Turkey Vultures are one of the heroes of the bird world. Often misunderstood, these incredible birds perform a service to society by eating carrion, the decaying flesh of dead animals. Carrion can carry (see what I did there) all kinds of toxins and diseases like anthrax, tuberculosis, and even rabies. Incredibly, Turkey Vultures can ingest all of the aforementioned contaminants unharmed because their stomachs are so highly acidic! The acidity of their stomachs makes their projectile vomiting strategy particularly effective. While consuming their carrion prey they stay nice and clean by having bald heads with no feathers and huge nostrils so that no bits of carrion get stuck to them. They also engage in a practice called “urohidrosis” which is where an animal urinates on itself in order to cool down when it gets hot out, so Turkey Vultures have certainly earned their reputation for being a little nasty—but still amazing.

So Turkey Vultures perform this incredible service to humanity by cleaning up carrion, but how do they find the carrion to take care of? Turkey Vultures have the largest and most powerful olfactory system in the bird world which helps them find their (already deceased) prey. Their sense of smell can lead them to carcasses miles away and in fact many other Vultures rely on Turkey Vultures to locate carrion and then they follow them to it! As for what kind of carrion is on the menu, they prefer freshly dead meat. It is a common misconception that Turkey Vultures stalk and kill their prey, but they only arrive after their prey is deceased. Other than the common denominator of being freshly dead, Turkey Vultures aren’t picky at all. In Tennessee alone I’ve seen them on the clean up crew of Armadillos, Skunks, Cow, Deer, Groundhogs, and more. So next time you see a Turkey Vulture soaring by, tell them thank you for being nature’s clean up crew!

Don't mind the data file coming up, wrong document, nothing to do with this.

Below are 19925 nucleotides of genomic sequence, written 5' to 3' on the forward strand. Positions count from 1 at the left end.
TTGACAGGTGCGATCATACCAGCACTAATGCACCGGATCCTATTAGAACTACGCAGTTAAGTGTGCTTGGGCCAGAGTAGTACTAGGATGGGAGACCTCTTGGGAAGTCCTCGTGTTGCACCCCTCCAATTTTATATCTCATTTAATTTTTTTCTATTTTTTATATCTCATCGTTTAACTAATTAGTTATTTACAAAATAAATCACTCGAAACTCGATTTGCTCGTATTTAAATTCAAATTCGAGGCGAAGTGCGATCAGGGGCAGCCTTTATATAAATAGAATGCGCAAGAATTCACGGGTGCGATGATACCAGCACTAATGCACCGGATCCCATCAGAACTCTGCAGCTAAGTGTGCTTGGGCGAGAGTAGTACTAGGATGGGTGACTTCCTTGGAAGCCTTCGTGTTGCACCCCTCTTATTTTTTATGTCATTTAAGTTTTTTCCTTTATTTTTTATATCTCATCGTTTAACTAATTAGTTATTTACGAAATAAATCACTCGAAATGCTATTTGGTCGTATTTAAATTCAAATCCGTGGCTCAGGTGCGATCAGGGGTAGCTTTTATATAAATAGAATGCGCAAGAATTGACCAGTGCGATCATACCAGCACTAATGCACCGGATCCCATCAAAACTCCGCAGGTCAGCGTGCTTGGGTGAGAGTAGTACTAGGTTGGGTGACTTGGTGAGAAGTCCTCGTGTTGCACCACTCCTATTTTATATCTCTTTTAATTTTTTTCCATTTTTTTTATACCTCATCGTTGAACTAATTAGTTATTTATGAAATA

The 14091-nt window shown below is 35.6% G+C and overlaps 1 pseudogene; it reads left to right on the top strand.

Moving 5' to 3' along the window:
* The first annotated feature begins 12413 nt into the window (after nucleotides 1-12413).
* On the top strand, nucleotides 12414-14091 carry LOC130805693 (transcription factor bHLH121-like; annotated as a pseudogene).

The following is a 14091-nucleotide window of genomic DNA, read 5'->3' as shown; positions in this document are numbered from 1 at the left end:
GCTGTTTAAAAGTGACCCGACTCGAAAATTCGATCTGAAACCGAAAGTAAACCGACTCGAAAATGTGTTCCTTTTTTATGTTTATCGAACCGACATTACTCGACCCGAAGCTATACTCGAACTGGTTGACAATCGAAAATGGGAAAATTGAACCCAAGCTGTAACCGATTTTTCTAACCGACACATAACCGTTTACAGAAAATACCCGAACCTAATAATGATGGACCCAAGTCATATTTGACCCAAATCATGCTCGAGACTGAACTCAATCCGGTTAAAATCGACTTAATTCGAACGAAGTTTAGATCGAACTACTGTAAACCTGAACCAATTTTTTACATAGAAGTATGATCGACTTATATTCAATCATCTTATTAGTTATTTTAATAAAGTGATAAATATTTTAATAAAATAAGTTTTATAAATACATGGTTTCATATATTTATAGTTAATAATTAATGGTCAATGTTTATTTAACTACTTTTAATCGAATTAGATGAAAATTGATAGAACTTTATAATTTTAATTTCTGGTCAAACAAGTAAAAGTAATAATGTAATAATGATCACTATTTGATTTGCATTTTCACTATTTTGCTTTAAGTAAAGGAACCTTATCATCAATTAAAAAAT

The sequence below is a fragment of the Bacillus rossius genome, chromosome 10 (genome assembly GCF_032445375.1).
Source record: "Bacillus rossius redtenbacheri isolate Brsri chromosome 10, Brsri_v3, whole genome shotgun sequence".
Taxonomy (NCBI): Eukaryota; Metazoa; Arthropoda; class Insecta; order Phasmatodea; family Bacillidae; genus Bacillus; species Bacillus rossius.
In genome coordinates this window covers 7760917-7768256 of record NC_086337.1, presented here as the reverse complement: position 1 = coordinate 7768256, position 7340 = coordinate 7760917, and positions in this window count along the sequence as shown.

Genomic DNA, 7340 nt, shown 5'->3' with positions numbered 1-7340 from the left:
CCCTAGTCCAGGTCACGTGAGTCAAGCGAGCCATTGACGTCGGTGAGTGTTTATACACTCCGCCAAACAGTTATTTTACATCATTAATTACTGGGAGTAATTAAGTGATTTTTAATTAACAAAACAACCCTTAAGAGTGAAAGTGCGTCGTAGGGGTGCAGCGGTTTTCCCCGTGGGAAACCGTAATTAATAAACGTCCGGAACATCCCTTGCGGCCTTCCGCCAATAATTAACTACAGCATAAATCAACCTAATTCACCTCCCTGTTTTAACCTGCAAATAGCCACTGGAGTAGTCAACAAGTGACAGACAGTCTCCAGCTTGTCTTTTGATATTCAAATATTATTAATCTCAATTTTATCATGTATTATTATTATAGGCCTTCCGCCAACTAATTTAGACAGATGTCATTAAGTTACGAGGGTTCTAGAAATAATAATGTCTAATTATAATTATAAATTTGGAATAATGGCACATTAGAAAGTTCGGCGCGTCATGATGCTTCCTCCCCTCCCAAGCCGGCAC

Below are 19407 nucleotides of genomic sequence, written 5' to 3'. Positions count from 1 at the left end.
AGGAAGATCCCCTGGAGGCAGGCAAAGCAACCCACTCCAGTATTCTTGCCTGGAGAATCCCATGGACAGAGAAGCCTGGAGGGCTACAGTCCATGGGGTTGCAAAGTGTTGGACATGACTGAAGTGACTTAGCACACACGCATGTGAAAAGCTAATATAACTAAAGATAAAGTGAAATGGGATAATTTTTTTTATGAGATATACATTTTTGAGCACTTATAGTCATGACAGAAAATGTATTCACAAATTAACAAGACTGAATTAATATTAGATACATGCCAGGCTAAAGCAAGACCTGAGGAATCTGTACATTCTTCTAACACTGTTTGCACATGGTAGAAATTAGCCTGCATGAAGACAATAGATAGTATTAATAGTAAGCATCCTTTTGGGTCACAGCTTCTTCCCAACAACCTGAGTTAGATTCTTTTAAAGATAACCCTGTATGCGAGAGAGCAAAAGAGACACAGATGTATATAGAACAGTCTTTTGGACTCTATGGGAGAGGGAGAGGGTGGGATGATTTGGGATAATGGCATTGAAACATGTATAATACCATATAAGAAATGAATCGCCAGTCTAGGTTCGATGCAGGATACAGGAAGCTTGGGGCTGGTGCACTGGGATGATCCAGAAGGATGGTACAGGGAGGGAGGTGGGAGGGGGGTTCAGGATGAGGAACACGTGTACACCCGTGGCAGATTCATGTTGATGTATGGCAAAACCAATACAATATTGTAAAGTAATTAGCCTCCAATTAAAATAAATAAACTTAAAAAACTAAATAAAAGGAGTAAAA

Fact: Renegade Zambian astronauts tried to beat Americans to the moon

By Purbita Saha

In 1964 the world was buzzing about the space race between the US and the Soviet Union. But a feature in Time magazine brought forth a new contender: Zambia, a southern African country that had recently won independence from the British. In the article, a science teacher named Edward Makuka Nkoloso shared that he was training a team of 12 astronauts to catapult his nation to the surface of the moon. No, they weren’t literally building a space catapult—they had a claustrophobic barrel-shaped rocket—but the candidates were learning to walk on their hands because that’s how Nkoloso thought they would have to navigate inhospitable lunar terrain. Ultimately, the teacher settled on a crew of a teenage girl, a missionary, two cats, and his own dog, Cyclops. But without any funding, Nkoloso’s dream to send his country folk beyond Earth’s orbit fizzled into legend. No one could ever confirm if his endeavor was genuine or an attention-grabbing stunt—a 2014 short film called The Afronauts reimagines it as pure fiction.

Maybe Nkoloso would be proud of his region’s emerging importance in astronomy today. From the MeerKAT radio array to the Africa Millimeter Telescope, multinational teams of scientists are finding never-before-seen wonders in the stars, all thanks to the clear skies of southern Africa. If nothing else, the proud Zambian who was interviewed by Time more than 60 years ago had a vision for the future.